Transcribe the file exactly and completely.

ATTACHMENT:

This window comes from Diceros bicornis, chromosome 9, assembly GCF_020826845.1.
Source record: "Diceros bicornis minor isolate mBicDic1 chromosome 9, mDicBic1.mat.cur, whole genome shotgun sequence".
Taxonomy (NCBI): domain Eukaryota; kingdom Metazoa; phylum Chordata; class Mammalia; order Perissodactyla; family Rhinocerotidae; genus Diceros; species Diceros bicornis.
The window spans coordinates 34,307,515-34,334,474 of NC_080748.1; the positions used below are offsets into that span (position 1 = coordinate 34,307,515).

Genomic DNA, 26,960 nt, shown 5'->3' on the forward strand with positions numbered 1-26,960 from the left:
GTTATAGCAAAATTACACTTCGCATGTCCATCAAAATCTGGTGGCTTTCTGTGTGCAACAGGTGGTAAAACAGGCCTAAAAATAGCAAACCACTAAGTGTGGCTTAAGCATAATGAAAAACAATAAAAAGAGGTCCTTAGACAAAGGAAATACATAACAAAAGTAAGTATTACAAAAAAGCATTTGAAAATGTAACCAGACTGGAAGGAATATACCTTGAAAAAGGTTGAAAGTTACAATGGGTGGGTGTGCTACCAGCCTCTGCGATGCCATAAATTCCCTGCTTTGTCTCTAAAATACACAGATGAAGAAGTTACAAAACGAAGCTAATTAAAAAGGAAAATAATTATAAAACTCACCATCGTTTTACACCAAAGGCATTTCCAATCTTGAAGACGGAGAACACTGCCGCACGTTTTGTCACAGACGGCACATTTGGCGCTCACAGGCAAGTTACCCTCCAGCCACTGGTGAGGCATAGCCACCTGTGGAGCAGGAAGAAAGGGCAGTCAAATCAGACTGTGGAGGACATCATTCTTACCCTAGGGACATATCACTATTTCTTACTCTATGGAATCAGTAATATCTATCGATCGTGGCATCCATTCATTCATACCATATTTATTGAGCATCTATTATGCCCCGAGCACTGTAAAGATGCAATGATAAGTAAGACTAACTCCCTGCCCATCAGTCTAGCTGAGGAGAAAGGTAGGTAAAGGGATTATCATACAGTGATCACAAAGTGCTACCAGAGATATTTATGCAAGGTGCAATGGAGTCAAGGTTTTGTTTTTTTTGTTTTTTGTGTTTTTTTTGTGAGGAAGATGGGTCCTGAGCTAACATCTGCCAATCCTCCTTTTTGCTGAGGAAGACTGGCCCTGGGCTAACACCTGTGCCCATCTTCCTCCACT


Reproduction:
This window comes from Diceros bicornis, chromosome 9, assembly GCF_020826845.1.
Source record: "Diceros bicornis minor isolate mBicDic1 chromosome 9, mDicBic1.mat.cur, whole genome shotgun sequence".
Taxonomy (NCBI): domain Eukaryota; kingdom Metazoa; phylum Chordata; class Mammalia; order Perissodactyla; family Rhinocerotidae; genus Diceros; species Diceros bicornis.
The window spans coordinates 34,307,515-34,334,474 of NC_080748.1; the positions used below are offsets into that span (position 1 = coordinate 34,307,515).

Genomic DNA, 26,960 nt, shown 5'->3' on the forward strand with positions numbered 1-26,960 from the left:
GTTATAGCAAAATTACACTTCGCATGTCCATCAAAATCTGGTGGCTTTCTGTGTGCAACAGGTGGTAAAACAGGCCTAAAAATAGCAAACCACTAAGTGTGGCTTAAGCATAATGAAAAACAATAAAAAGAGGTCCTTAGACAAAGGAAATACATAACAAAAGTAAGTATTACAAAAAAGCATTTGAAAATGTAACCAGACTGGAAGGAATATACCTTGAAAAAGGTTGAAAGTTACAATGGGTGGGTGTGCTACCAGCCTCTGCGATGCCATAAATTCCCTGCTTTGTCTCTAAAATACACAGATGAAGAAGTTACAAAACGAAGCTAATTAAAAAGGAAAATAATTATAAAACTCACCATCGTTTTACACCAAAGGCATTTCCAATCTTGAAGACGGAGAACACTGCCGCACGTTTTGTCACAGACGGCACATTTGGCGCTCACAGGCAAGTTACCCTCCAGCCACTGGTGAGGCATAGCCACCTGTGGAGCAGGAAGAAAGGGCAGTCAAATCAGACTGTGGAGGACATCATTCTTACCCTAGGGACATATCACTATTTCTTACTCTATGGAATCAGTAATATCTATCGATCGTGGCATCCATTCATTCATACCATATTTATTGAGCATCTATTATGCCCCGAGCACTGTAAAGATGCAATGATAAGTAAGACTAACTCCCTGCCCATCAGTCTAGCTGAGGAGAAAGGTAGGTAAAGGGATTATCATACAGTGATCACAAAGTGCTACCAGAGATATTTATGCAAGGTGCAATGGAGTCAAGGTTTTGTTTTTTTTGTTTTTTGTGTTTTTTTTGTGAGGAAGATGGGTCCTGAGCTAACATCTGCCAATCCTCCTTTTTGCTGAGGAAGACTGGCCCTGGGCTAACACCTGTGCCCATCTTCCTCCACT